Sue Ten and the City

I may have told you some of the story, but there is always more, and now a few weeks or months after our visit to The City, I find it interesting to see what parts are risen to the top of the milk, and what lies submerged.

Now, seriously, I am not a city person by any stretch of imagination. I get rattled in crowds that are not headed to or from a ballgame. I hear too many heart beats around me, and I don’t know how to shut them out. I’m too busy gawking to watch where I am going, and I feel like I am constantly trying to break through the surface to find a more familiar horizon.

So why go to New York with Sue? Ah, well. Pretty easy answer. She asked me, and she also said, “Do you like to plan your trips?” Oh, my. Magic words. In no time at all I had a website set up, an interactive calendar in place, and a spreadsheet of what when and where all worked out.

“Oh,” she said. But of course, she already knew all that about me. After all, geekiness is something hard to hide for long, although it is more and more commonly accepted today as “normal” especially by people who don’t know the origin of the term.  Geek, my dear, is really a type of carney folk who specialize in odd things link biting heads off lizards,  and other acts of dismemberment and displaced body parts. Geeks will fry frogs alive and pop them in their mouths. Geeks will follow up the frog trick by popping our their own eyeballs, and eating them, too.  There’s really no limit to geekdom, and I do promise you, I try to keep that kind of geek out of the pie shop kitchen, although they do pretty well on the driving range since what they lack in skill they make up with creativity.

And so it goes.

Yes, we made our plan, and i do love a good plan, and we followed it through and through. I think Sue’s favorite part, at least in the re-telling, was  when the neophyte taxi driver tried to kidnap us, or so  it seemed. I, of course, was a total innocent, just going along for the drive, confident that public transportation would be every bit as reliable as it is at home when whoever is the designated driver for the day sets out with his or her precious cargo.

Boy oh boy, was I mistaken. This guy had no apparent idea where he was going but he was determined to take us there.  We knew we were in trouble when, soon after we got in the town car, Sue’s phone rang and it was the dispatcher saying “He’ll be right there.” Right where? We’re in the car. “Are you in a black car?” No, we’re in a gray car.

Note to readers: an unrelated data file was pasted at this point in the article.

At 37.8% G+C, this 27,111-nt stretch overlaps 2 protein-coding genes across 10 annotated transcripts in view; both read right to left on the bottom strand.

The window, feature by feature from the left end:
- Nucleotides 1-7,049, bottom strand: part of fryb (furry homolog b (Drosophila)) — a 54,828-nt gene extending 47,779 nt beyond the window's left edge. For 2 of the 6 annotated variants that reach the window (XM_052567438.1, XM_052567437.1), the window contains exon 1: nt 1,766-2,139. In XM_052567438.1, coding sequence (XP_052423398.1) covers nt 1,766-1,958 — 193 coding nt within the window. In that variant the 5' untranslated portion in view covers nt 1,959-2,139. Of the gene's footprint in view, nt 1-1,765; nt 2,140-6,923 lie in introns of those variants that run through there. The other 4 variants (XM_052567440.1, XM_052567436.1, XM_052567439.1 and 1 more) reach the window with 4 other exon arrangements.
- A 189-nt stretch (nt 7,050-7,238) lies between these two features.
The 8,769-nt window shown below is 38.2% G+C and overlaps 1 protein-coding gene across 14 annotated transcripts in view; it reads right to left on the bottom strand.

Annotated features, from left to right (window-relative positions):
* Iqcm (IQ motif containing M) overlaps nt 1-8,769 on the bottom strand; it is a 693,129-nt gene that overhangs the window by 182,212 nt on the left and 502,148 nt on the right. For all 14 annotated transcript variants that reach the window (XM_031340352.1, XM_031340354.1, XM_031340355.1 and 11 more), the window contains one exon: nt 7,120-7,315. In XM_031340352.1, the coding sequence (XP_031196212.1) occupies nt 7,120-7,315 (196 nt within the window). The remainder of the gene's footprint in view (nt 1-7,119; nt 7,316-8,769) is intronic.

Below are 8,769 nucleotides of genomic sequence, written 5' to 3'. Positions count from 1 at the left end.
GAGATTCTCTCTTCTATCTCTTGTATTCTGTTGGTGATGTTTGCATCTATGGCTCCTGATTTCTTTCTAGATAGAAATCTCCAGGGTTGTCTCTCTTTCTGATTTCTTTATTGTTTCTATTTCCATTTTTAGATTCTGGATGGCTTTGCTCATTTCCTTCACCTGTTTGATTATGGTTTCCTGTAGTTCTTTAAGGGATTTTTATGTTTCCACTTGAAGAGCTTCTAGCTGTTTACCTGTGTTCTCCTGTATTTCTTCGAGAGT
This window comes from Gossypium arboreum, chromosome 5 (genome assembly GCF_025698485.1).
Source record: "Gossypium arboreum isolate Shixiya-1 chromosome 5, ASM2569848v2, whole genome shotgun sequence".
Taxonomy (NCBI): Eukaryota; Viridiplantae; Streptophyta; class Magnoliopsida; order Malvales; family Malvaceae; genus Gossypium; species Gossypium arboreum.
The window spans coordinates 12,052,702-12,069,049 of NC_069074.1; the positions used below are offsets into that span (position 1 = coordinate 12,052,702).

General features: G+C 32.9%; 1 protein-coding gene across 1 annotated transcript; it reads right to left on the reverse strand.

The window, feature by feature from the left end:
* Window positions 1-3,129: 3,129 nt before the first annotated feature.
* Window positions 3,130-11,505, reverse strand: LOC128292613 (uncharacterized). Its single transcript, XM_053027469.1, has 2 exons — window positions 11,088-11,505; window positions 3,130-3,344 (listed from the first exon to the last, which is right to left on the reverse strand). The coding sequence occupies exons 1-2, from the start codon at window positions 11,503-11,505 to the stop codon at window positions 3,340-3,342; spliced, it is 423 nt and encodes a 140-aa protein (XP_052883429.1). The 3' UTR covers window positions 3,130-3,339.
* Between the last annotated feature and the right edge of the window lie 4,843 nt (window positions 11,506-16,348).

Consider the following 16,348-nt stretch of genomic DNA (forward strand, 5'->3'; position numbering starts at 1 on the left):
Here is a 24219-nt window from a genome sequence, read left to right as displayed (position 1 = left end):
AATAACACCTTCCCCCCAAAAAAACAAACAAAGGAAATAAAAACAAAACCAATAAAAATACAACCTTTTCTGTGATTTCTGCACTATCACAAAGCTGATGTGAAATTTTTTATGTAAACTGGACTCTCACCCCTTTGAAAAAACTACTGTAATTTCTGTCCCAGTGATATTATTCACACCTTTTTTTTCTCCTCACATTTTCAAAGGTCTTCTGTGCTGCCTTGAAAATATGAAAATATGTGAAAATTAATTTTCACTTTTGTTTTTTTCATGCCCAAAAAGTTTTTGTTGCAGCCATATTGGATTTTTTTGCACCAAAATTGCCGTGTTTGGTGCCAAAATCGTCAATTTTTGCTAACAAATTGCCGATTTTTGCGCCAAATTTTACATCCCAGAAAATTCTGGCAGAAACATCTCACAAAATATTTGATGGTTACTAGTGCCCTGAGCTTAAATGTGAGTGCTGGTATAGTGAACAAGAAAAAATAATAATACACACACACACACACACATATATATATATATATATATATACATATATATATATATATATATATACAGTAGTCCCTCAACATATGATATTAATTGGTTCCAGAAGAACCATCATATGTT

Okay, that was bad, but optimism reigned. One cab, two cabs, how different could they be? And then he took the wrong exit, and Sue started to quiz him. Or interrogate him. Or get into his face, which was difficult from the back seat since she did not want to take her seatbelt off.

Then she starts yelling at me to call 9-1-1, which made no sense to me at all since I knew my phone would call the local Everglades dispatch and what good would that do me in New York City.  Sue later told me I’d just have to tell them where we were. “But I didn’t know where we were!” Even now, she is incredulous remembering my face as I handed her the phone.

Oh, good lord. What would I have done without her? Would I have been sold into white slavery? Or was that Japanese businessman who took a liking to me in China behind the whole escapade? I don’t know.

Somehow Sue gained command of the episode, and  he convinced the driver to follow her instructions to the letter, and we did – sure enough – end up at LaGuardia airport in plenty of time for our flight to SoFLA.

And now, can you believe it, I’m about to go to New York again, and it hasn’t even been six months, not to mention 30 years. This time I’m on a mission with the American Pie Council to attend the Martha Stewart Pie Special.  I’m totally cracked up about the whole thing, and am still working on my pie design. Some sort of poetry pie, I think. Maybe a brownie pie with a ginger snap crust, the poems tucked into foil doilies between the slices. I am psyched.

And I have no intention of getting into a New York cab with Sue Ten.